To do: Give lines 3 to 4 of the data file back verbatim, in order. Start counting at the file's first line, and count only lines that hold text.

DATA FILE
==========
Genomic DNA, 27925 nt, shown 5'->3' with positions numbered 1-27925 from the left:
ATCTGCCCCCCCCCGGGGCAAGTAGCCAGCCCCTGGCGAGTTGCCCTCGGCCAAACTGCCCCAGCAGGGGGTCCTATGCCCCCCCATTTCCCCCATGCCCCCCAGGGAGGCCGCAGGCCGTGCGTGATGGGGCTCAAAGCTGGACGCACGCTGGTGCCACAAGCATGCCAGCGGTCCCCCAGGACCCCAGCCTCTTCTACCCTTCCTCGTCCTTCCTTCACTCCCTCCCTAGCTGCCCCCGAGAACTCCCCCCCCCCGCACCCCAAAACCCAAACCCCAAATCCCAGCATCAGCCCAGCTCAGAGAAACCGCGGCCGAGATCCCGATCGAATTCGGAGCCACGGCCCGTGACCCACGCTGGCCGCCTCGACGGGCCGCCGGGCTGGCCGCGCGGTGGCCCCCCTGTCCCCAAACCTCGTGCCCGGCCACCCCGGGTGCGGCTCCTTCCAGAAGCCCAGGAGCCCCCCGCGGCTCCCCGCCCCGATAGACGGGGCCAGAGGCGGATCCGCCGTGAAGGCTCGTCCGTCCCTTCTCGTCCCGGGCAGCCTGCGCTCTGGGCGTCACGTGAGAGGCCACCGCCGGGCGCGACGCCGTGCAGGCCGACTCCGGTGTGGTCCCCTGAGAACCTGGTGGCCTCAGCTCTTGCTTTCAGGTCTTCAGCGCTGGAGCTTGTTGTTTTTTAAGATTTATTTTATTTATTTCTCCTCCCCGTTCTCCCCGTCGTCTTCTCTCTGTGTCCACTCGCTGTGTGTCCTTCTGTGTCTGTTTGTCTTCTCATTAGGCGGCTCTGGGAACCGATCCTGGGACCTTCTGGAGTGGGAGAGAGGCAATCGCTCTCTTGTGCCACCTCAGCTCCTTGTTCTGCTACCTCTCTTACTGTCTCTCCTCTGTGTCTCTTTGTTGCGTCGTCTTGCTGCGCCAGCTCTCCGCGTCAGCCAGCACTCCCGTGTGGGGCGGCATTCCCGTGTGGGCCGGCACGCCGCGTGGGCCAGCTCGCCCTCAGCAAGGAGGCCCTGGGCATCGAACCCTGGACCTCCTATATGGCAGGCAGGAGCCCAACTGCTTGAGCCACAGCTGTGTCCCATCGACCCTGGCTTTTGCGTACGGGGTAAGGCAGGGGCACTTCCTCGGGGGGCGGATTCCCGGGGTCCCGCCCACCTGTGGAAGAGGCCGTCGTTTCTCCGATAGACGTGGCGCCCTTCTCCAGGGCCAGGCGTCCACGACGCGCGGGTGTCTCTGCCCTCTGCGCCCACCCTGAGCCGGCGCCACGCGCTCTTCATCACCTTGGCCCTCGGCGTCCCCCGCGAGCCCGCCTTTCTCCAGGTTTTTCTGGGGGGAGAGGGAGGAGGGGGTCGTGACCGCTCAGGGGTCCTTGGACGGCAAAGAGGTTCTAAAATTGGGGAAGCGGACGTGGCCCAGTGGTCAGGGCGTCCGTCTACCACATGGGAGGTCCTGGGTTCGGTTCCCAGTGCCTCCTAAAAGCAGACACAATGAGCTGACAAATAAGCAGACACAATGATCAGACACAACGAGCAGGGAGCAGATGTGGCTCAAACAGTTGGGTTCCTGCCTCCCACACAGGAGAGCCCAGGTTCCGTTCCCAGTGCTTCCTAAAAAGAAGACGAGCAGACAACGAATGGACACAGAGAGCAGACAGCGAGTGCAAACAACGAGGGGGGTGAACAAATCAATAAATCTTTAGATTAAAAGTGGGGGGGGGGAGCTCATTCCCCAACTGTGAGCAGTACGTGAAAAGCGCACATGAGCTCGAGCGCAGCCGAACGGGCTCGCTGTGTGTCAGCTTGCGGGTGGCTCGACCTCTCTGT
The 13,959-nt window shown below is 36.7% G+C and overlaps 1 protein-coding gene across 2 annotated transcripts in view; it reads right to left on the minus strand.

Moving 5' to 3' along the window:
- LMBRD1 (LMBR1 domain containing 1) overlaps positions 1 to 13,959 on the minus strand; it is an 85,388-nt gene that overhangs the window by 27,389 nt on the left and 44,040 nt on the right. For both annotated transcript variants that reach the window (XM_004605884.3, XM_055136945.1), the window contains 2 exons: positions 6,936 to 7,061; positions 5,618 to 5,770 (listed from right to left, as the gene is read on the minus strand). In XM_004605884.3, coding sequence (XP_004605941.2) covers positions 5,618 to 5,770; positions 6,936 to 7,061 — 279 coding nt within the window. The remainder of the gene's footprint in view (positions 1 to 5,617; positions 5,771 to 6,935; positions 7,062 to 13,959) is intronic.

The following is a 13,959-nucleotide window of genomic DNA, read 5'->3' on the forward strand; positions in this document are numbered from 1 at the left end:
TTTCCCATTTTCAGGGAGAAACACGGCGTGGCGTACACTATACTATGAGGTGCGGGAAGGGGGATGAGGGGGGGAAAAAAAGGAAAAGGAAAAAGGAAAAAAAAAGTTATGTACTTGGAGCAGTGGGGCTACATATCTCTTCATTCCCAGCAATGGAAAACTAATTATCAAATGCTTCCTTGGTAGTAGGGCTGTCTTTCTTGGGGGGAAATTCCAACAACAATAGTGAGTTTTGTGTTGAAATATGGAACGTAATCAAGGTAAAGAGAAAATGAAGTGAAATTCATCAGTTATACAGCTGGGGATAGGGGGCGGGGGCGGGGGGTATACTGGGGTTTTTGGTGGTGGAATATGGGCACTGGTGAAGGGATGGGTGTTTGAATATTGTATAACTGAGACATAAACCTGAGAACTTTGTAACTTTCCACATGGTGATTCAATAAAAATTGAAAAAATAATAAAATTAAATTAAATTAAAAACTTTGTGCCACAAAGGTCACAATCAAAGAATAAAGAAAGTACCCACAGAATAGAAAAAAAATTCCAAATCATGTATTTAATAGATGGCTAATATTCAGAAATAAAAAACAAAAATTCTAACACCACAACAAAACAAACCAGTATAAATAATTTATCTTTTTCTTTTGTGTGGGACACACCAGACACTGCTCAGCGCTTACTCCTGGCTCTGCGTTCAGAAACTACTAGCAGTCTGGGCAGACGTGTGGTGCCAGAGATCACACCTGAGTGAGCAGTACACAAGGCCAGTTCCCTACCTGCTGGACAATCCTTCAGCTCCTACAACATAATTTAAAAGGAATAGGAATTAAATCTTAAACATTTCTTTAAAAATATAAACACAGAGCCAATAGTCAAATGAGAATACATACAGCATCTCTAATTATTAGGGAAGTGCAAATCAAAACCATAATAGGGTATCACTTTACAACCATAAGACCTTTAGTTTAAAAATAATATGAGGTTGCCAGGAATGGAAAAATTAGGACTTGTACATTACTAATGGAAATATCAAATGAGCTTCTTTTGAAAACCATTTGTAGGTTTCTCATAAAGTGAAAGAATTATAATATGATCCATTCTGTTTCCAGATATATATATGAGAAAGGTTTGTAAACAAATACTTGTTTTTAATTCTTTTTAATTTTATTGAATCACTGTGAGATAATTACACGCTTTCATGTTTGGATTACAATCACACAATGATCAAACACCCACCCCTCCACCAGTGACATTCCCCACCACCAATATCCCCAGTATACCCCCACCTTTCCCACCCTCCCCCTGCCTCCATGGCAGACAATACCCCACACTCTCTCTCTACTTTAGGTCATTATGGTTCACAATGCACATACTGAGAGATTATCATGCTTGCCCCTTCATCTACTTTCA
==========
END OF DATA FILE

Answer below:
The 13,959-nt window shown below is 36.7% G+C and overlaps 1 protein-coding gene across 2 annotated transcripts in view; it reads right to left on the minus strand.

Moving 5' to 3' along the window: